Wednesday 10 August 2022 07:07 PM Zoo gorillas have developed a new sneeze-like call to get attention from their ... trends now

Wednesday 10 August 2022 07:07 PM Zoo gorillas have developed a new sneeze-like call to get attention from their ... trends now
Wednesday 10 August 2022 07:07 PM Zoo gorillas have developed a new sneeze-like call to get attention from their ... trends now

Wednesday 10 August 2022 07:07 PM Zoo gorillas have developed a new sneeze-like call to get attention from their ... trends now

Zoo gorillas have developed their own call to get food and attention from their keepers, new research has found.

It has been dubbed by University of Georgia scientists as the 'snough' - because it sounds somewhere between a sneeze and a cough.

This is the first time 'complex vocal learning' has been identified in western gorillas, where they learn to make new sounds when encountering new situations.

Outside humans it has only been found in songbirds, parrots, hummingbirds, whales, dolphins, porpoises, pinnipeds - and recently in elephants.

Lead author Professor Roberta Salmi said: 'Evidence for the ability to produce novel calls through the imitation of sounds is rare in the animal kingdom.

'Captive gorilla attention-getting calls resemble a sound between a sneeze and a cough that we named "snough" or AG for "attention getter".'

Zoo gorillas have developed their own call to get food and attention from their keepers, new research has found. Pictured: Sukari the gorilla at Zoo Atlanta, who took part in the experiment

Zoo gorillas have developed their own call to get food and attention from their keepers, new research has found. Pictured: Sukari the gorilla at Zoo Atlanta, who took part in the experiment

The findings, published today in PLoS ONE, were the result of a series of experiments at Zoo Atlanta.

Eight gorillas were taken to an enclosure separately, and either a familiar keeper, a bucket of grapes or a keeper with a bucket of grapes was stationed a metre away from the pen - in sight but out of reach.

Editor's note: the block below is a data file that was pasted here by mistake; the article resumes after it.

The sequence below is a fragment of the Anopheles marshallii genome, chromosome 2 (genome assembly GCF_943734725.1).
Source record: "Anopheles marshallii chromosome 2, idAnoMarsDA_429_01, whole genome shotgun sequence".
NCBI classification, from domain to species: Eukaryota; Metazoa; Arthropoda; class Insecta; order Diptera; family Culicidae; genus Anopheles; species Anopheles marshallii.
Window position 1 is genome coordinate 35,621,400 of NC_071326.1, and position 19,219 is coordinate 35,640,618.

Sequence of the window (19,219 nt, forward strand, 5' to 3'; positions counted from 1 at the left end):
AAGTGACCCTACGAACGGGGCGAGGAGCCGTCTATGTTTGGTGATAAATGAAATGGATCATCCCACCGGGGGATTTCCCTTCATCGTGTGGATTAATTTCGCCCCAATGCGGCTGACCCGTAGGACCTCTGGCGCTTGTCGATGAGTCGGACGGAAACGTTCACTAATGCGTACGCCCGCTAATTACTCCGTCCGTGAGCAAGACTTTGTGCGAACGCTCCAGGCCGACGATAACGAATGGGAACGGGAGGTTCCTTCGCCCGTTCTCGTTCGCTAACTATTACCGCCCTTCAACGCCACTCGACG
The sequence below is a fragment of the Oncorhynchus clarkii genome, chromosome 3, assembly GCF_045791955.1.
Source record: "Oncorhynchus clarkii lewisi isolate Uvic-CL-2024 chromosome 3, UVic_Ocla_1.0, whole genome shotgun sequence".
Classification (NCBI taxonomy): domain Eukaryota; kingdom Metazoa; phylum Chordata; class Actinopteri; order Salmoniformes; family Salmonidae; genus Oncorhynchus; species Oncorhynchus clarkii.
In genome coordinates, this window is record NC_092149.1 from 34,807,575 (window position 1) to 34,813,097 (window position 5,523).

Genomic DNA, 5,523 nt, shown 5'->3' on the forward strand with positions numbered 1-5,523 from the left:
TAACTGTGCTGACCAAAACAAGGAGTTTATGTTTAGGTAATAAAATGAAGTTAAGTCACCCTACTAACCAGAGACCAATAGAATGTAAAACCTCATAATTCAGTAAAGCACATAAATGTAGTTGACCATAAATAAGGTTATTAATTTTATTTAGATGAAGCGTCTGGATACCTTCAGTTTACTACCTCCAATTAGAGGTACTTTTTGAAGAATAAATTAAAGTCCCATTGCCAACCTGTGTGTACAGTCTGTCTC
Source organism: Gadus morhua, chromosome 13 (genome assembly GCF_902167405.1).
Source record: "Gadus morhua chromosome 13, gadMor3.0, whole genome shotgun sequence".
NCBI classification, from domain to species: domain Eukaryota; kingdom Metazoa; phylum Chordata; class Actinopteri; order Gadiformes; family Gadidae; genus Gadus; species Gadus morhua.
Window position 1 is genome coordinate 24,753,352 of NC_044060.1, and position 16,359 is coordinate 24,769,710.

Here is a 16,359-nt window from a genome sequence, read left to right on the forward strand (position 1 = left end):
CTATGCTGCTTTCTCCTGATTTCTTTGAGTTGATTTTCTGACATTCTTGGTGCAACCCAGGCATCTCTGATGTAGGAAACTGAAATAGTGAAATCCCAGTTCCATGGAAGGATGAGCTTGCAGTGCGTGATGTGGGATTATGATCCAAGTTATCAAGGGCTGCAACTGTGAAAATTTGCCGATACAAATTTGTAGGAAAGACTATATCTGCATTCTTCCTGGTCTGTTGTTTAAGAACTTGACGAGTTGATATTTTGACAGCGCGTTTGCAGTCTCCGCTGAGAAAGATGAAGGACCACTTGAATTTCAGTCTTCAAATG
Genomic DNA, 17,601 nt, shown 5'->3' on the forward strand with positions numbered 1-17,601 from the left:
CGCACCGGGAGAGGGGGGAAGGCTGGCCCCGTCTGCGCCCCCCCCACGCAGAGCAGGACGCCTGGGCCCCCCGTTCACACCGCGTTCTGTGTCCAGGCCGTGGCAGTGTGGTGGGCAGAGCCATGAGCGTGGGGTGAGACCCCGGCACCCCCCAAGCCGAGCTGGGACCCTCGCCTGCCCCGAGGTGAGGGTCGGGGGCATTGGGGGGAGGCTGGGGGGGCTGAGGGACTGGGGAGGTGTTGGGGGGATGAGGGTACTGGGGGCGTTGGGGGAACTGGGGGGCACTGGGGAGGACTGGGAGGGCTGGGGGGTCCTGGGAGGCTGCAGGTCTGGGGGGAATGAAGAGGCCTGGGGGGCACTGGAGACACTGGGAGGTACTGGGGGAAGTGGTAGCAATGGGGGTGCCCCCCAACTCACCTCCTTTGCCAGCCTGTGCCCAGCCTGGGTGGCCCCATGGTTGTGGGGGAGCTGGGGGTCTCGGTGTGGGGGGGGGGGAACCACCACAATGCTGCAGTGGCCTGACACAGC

Their reactions were then recorded on video over the following 120-second period, and it was found that they vocalised most often when the food and keeper were present together.

They also frequently vocalised using species atypical sounds that were similar to a sneeze and a cough.

These AGs were mostly single noises, but in a few cases were part of a longer series of two to four spaced about a second apart.

Each one lasted about a fifth of a second, and were often accompanied by an exaggerated mouth opening and a gentle but fast repeated slapping or covering of the head or face.

An analysis confirmed they differed acoustically from common gorilla calls such as grunts, that they use as contact calls, and hums, that demand food in the wild.

Frequencies of attention grabbing calls from three gorillas; Kudzoo (A), Macy (B) and Sukari (C). They differ acoustically from common calls like grunts and demands for food in the wild

Frequencies of attention grabbing calls from three gorillas; Kudzoo (A), Macy (B) and Sukari (C). They differ acoustically from common calls like grunts and demands for food in the wild

Male gorillas beat their chests to show females how large and fearsome they are

Analysis of wild male mountain gorillas in Rwanda reveals a male's drumming noise conveys how big they are.

German researchers also found larger gorillas make a deeper noise when smacking their chest than their smaller peers, and each individual's thwacking pattern is unique.

It is thought that when silverbacks hit their muscular torsos they are broadcasting their dominance and size to rival males while simultaneously trying to impress females who may be potential mates.

Read more here 

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